One of the oldest soccer organizations in metro Atlanta will be celebrating its 50th anniversary this fall. The Decatur-DeKalb YMCA Soccer Club launched when the Atlanta Chiefs began putting down roots in the area. We had a chance to catch up with two people who understand the club inside and out. Jeff Newbury has been with the club since 2001 and recently coached Atlanta United winger Lagos Kunga. Richard Richmond played professionally for the Atlanta Ruckus and Atlanta Silverbacks before coaching at the club.
Get to know DDYSC...
Jon Nelson: First, a little history lesson on DDYSC from your perspective...
Richard Richmond: I grew up in Atlanta soccer and DDYSC was a club/organization that I played against in my youth. To have survived the years and all the changes to GA soccer and still provide life lessons to kids interested in playing soccer says a lot about the longevity of the program. I started both my boys in soccer at DDYSC when they were both about 4 years old and I coached both of them until they were about 12 to 13 years old.
It was always a joy for me to share my love for the sport and coach them and that was a big part of why I chose to begin my coaching experience with DDYSC. I interviewed at a couple of clubs for potential fits for both me and my kids and I enjoyed what I had already started at DDYSC as the recreational level to pursue something more at the Academy level. The philosophy of coaching the kids to learn the game above winning and integrating the multiple cultures was a big draw for me and I wanted my kids to experience playing with a more culturally diverse group of kids.
We worked a lot with the refugee community in Clarkston, from taking kids to and from practices and games to providing shoes and shin guards to paying for summer camp fee to developing relationships that will last a lifetime. I see many of the kids that I have coached over the years and it is so rewarding to see them grow up into young men. The program has grown tremendously over the years to one team per age group or not having one at all in a particular age group to have 2 to 5 teams per age group. The coaches and administration at DDYSC are special in that they give not only their time to the program but dedicate a lot of their time making it work so that everyone has a place to play regardless of circumstance and money. To see these kids interact and come out of their shell to participate in such a beautiful game is tremendous.
What the program does as a whole to show these kids that life is good and that there is a larger community that supports them with whatever they need provides them with basic sense that we are all in this together.
Jeff Newbury: DDYSC has evolved from a small local YMCA program to a mid-sized competitive program while not abandoning our core principles. Since our inception, we have committed to serving the players and families of our community. We have thrived in providing those in need with the opportunities to play competitive youth soccer. Over the years we have formed great partnerships with local organizations, such as the International Community School (ICS), that have bridged the cultural gaps between our diverse community. We are extremely excited to reach our 50th Anniversary next year and looking forward to another half century of community involvement.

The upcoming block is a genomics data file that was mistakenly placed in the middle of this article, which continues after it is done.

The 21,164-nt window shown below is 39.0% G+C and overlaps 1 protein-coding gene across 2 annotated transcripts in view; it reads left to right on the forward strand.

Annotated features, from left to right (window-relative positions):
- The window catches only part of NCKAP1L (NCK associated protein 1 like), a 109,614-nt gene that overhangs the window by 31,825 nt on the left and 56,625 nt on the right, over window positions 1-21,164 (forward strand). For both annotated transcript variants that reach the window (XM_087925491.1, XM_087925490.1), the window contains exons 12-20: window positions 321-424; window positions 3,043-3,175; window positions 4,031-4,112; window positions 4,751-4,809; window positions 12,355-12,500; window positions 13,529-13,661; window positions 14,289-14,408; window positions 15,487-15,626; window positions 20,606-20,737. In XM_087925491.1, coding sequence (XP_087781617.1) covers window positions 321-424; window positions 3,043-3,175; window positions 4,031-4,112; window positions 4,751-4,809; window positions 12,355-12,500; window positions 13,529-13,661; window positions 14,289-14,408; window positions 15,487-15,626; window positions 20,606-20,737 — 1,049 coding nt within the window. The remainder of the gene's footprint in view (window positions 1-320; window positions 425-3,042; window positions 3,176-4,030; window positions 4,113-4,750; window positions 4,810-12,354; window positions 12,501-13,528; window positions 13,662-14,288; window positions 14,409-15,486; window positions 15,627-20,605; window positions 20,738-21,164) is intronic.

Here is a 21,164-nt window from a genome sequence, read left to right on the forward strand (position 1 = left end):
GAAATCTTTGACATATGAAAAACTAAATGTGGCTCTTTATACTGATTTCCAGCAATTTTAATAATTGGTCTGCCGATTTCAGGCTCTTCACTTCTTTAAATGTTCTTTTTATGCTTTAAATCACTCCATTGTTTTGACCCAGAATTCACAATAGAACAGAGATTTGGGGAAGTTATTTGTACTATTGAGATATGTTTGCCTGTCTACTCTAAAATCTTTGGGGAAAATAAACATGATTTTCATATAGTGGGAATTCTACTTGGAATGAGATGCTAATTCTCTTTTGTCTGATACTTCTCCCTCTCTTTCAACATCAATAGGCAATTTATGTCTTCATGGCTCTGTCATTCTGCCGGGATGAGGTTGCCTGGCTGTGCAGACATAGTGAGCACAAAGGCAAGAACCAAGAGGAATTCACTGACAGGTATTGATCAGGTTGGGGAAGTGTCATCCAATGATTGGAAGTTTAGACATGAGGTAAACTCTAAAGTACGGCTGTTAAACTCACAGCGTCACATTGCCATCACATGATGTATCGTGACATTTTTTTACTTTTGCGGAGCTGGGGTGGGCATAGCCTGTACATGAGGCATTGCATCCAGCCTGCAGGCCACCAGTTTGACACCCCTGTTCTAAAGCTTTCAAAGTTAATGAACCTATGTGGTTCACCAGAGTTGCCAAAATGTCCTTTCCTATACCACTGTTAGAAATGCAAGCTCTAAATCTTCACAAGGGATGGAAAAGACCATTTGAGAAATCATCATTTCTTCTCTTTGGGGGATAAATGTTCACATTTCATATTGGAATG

Nelson: What has it been like to see the sport grow and evolve over the last few years from what you've seen in DeKalb County?
Richmond: Soccer is such a great sport for kids of all walks of life to come together to grow and accomplish so many things and the sport itself continues to develop and grow throughout DeKalb county. Every club in the area is looking for field space and we continue to hope that more public and private space is available for practice and games. The potential to continue to grow and prosper can only be slowed by the lack of field space.
Newbury: DeKalb County is such a diverse county. In that regard, we are in a constant state of evolution, which is exciting and challenging. The sport of soccer is thriving in DeKalb County, but will require the clubs in the area to continue to adapt to increasing numbers and shrinking field space options.
Nelson: Placing six players in the Atlanta United academy has to be a source of pride.
Richmond: Pride throughout the club is great and we are so proud of each and every one of them both on and off the soccer fields. There are so many kids in the program and we have a great sense of pride for all of their achievements whether it be on the field of play, in school, in society or at home. I have had the privilege to coach a couple of them, my son Nathan being one of them and Caleb Wiley the other. It is a great sense of joy to see that the hard work you do with these kids pays off. I have had the privilege of assisting on occasion the coaching with some of the other boys in the program and to see them announced as players for Atlanta United helps to show that we have done a few things correct in teaching the kids the game.
Newbury: Yes, the numbers of players for our size is exciting, but we are more proud of the individuals who were selected. Each of them has a rich history with DDYSC and we very proud to have played a role in their development.
Part 2 coming later this week...
(photo courtesy of @1968DDYscwolves)